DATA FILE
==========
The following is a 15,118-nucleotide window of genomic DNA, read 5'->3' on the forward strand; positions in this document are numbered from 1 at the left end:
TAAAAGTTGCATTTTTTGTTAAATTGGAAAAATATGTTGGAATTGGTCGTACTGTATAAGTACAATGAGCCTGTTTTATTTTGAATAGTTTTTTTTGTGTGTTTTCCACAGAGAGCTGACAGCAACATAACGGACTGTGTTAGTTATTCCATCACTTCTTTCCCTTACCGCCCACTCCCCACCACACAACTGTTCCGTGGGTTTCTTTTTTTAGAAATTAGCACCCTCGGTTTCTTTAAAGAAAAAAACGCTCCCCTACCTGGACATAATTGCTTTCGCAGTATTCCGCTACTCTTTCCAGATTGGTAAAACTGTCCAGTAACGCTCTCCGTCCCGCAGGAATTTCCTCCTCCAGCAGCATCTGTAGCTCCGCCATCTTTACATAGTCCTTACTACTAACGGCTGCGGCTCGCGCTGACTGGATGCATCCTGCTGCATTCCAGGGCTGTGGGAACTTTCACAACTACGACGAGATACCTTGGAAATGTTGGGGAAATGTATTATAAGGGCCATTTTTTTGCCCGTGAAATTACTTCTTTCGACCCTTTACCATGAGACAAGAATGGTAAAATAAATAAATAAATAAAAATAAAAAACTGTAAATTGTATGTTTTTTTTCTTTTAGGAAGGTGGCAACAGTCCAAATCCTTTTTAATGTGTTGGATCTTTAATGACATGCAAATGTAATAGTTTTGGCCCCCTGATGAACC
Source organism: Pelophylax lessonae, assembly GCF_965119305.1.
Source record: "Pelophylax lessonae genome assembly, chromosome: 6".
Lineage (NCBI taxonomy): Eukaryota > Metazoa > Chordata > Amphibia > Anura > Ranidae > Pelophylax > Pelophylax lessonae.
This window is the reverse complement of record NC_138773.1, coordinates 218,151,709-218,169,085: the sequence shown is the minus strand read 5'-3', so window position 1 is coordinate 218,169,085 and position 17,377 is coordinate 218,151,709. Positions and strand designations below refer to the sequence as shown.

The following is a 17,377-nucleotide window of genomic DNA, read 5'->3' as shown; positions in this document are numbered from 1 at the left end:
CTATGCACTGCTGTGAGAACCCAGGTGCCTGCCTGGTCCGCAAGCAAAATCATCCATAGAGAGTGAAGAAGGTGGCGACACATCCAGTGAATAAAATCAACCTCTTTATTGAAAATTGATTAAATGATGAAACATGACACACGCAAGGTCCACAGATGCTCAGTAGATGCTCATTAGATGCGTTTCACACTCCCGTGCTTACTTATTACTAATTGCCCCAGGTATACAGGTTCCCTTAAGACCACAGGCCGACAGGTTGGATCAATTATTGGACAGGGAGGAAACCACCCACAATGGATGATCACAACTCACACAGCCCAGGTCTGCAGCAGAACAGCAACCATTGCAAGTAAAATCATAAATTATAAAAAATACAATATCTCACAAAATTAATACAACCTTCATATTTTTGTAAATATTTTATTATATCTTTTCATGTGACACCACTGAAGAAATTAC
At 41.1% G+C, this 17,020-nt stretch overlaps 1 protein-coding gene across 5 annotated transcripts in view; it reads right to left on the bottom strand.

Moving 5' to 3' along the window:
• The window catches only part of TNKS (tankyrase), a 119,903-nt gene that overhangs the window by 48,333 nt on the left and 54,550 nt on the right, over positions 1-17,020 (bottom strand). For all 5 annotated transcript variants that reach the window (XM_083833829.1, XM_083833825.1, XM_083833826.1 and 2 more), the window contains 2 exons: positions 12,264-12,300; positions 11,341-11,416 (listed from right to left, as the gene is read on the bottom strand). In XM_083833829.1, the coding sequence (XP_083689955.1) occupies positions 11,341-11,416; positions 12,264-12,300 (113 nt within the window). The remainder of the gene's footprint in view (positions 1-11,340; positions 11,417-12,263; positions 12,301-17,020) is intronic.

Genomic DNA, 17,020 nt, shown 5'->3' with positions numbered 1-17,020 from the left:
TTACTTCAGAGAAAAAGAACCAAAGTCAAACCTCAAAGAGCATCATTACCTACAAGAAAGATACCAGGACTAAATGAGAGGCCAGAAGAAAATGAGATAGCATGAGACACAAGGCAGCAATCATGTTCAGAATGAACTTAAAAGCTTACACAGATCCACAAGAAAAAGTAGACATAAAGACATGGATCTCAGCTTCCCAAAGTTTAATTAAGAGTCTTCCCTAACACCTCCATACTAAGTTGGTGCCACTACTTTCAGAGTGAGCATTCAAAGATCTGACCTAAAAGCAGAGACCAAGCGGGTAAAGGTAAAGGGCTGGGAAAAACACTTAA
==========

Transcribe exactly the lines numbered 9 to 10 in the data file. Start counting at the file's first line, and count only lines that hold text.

At 41.1% G+C, this 17,020-nt stretch overlaps 1 protein-coding gene across 5 annotated transcripts in view; it reads right to left on the bottom strand.

Moving 5' to 3' along the window: